After his return to Lesotho, Sefali worked in Maseru from 1968 to 1975 as managing clerk and accountant at a firm of attorneys in Maseru.

He was appointed initially as a Research Fellow in Economics to the Roma Campus of the then University of Botswana, Lesotho & Swaziland in 1975. He became Lecturer in Economics in 1976 and was also the Dean of the Faculty of Social Sciences from 1976 to 1978.

In 1978, Michael Sefali was awarded through the United Nations Economic Commission for Africa a fellowship to return to Russia. His PhD awarded was awarded in December 1980 for a dissertation with the title (The struggle of the developing countries of Africa for economic independence and the restructuring (‘perestroika’) of international economic relations: the case of Lesotho). Unfortunately there exists no English translation of the text of the thesis.

Shortly after his return to NUL, Sefali was appointed as the second Director of the Institute of Southern African Studies. ISAS had been set up by the independent National University of Lesotho to ensure that the university’s research work was not too parochial and encompassed the whole southern African region. The first Director of ISAS, Dr Stan Mudenge, had used the post to travel widely (ultimately this served him well because he became Foreign Minister of Zimbabwe), but he had in fact achieved little on the ground at NUL. It was only during Dr Sefali’s directorship that ISAS did grow into a viable research institution, helped by a period of general University expansion through donor support, which recognised ISAS as having a role as an independent body within the then apartheid-dominated region. It was Sefali who ensured that ISAS recruited staff; established two functional divisions, one for Research and the other for Documentation & Publications; and became host to a number of international research projects of which the Human Rights Project was one of the earliest. This was done at a time when human rights in Lesotho were at a low ebb, because of its own government’s use of imprisonment without trial, while police practised torture with impunity. The Human Rights project, in which King Moshoeshoe II took a personal interest, was able to publish objective assessments of the situation in a number of the then SADCC countries including Lesotho. ISAS also became the focal point of the Southern African Development Research Association, following its hosting in November 1981 of a major international Workshop on ‘Research Priorities in Southern Africa’ which culminated in the adoption of what became known as the ‘Roma Declaration on Research for Development in Southern Africa’.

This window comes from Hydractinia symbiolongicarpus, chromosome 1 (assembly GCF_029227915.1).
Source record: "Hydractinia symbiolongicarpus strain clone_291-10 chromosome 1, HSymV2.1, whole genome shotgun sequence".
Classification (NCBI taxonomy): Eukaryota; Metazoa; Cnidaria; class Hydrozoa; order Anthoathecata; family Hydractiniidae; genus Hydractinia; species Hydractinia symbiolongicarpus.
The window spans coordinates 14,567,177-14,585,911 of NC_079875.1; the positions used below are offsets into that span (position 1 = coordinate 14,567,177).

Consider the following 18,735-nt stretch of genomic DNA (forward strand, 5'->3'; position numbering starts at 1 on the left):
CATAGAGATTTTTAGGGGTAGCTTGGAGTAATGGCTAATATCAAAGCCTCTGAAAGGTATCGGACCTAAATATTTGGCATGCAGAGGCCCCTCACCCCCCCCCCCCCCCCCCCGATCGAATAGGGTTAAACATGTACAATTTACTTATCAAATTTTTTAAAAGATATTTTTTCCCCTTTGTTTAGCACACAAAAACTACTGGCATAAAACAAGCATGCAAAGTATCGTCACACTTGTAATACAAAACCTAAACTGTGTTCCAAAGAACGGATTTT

Dr Sefali remained Director of ISAS until January 1986, when at no notice at all, following the Military Coup of 20 January 1986, he was made a Member of the Council of Ministers and Minister of Economic Planning and Manpower Development. As Minister he was particularly active in international economic groupings and became a member of the Joint ACP-EEC Council of Ministers. He was elected President of this Council in August 1989, and as such was one of the co-signatories of the new ACP-EEC Lomé IV Convention in December 1989. Sefali signed for the 68 African, Caribbean and Pacific states, while the Prime Minister of France, Michel Rocher, signed for the European Economic Community.

However Lesotho’s distinguished role in the Joint ACP EEC Council of Ministers was short-lived. The new Council of Ministers, although appearing to be appointed directly by the King and acting as a Cabinet, in fact was subordinate to the Military Council. When the Military Council clashed with the King on 19 February 1990, the King was dethroned and went into exile, and Dr Sefali, who was seen as one of the King’s appointees, was summarily dismissed from the Council of Ministers. Although he resumed his position as Senior Lecturer in Economics on 1 March 1990, he was arrested at the University gate on 14 March 1990. While subsequently detained without charge or trial, he was himself subjected to torture and his case was taken up by Amnesty International.

After his release he returned to the University for a relatively short period leaving in mid-1991 to take up a position as Principal Economist in the Southern African Development Community Secretariat in Gaborone. He subsequently returned to Lesotho and established an economics consultancy. For a period he was Vice-President of the Senate, the Upper House of the Lesotho Parliament, but was dismissed early in 2002 after a dispute with the Senate’s President. In October 2002 he was appointed Economic Adviser to the Prime Minister.